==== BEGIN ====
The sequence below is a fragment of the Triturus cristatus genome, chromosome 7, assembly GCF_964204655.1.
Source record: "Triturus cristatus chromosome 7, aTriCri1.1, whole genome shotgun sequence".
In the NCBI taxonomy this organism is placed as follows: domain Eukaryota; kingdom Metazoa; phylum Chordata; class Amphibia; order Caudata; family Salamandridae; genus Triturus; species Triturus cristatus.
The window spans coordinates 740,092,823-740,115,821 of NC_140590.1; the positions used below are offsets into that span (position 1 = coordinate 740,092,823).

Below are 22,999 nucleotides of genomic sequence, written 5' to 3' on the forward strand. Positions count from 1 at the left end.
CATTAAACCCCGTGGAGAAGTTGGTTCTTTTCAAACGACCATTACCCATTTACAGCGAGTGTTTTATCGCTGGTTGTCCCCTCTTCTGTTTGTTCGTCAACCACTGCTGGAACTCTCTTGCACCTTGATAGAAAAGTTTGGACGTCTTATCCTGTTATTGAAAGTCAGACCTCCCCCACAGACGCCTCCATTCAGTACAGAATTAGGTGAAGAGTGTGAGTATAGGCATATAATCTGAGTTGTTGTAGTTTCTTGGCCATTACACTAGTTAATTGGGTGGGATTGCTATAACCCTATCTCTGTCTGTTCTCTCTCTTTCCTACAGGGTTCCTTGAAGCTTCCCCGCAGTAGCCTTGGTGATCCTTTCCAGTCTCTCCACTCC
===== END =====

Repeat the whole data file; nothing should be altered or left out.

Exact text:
The sequence below is a fragment of the Triturus cristatus genome, chromosome 7, assembly GCF_964204655.1.
Source record: "Triturus cristatus chromosome 7, aTriCri1.1, whole genome shotgun sequence".
In the NCBI taxonomy this organism is placed as follows: domain Eukaryota; kingdom Metazoa; phylum Chordata; class Amphibia; order Caudata; family Salamandridae; genus Triturus; species Triturus cristatus.
The window spans coordinates 740,092,823-740,115,821 of NC_140590.1; the positions used below are offsets into that span (position 1 = coordinate 740,092,823).

Below are 22,999 nucleotides of genomic sequence, written 5' to 3' on the forward strand. Positions count from 1 at the left end.
CATTAAACCCCGTGGAGAAGTTGGTTCTTTTCAAACGACCATTACCCATTTACAGCGAGTGTTTTATCGCTGGTTGTCCCCTCTTCTGTTTGTTCGTCAACCACTGCTGGAACTCTCTTGCACCTTGATAGAAAAGTTTGGACGTCTTATCCTGTTATTGAAAGTCAGACCTCCCCCACAGACGCCTCCATTCAGTACAGAATTAGGTGAAGAGTGTGAGTATAGGCATATAATCTGAGTTGTTGTAGTTTCTTGGCCATTACACTAGTTAATTGGGTGGGATTGCTATAACCCTATCTCTGTCTGTTCTCTCTCTTTCCTACAGGGTTCCTTGAAGCTTCCCCGCAGTAGCCTTGGTGATCCTTTCCAGTCTCTCCACTCC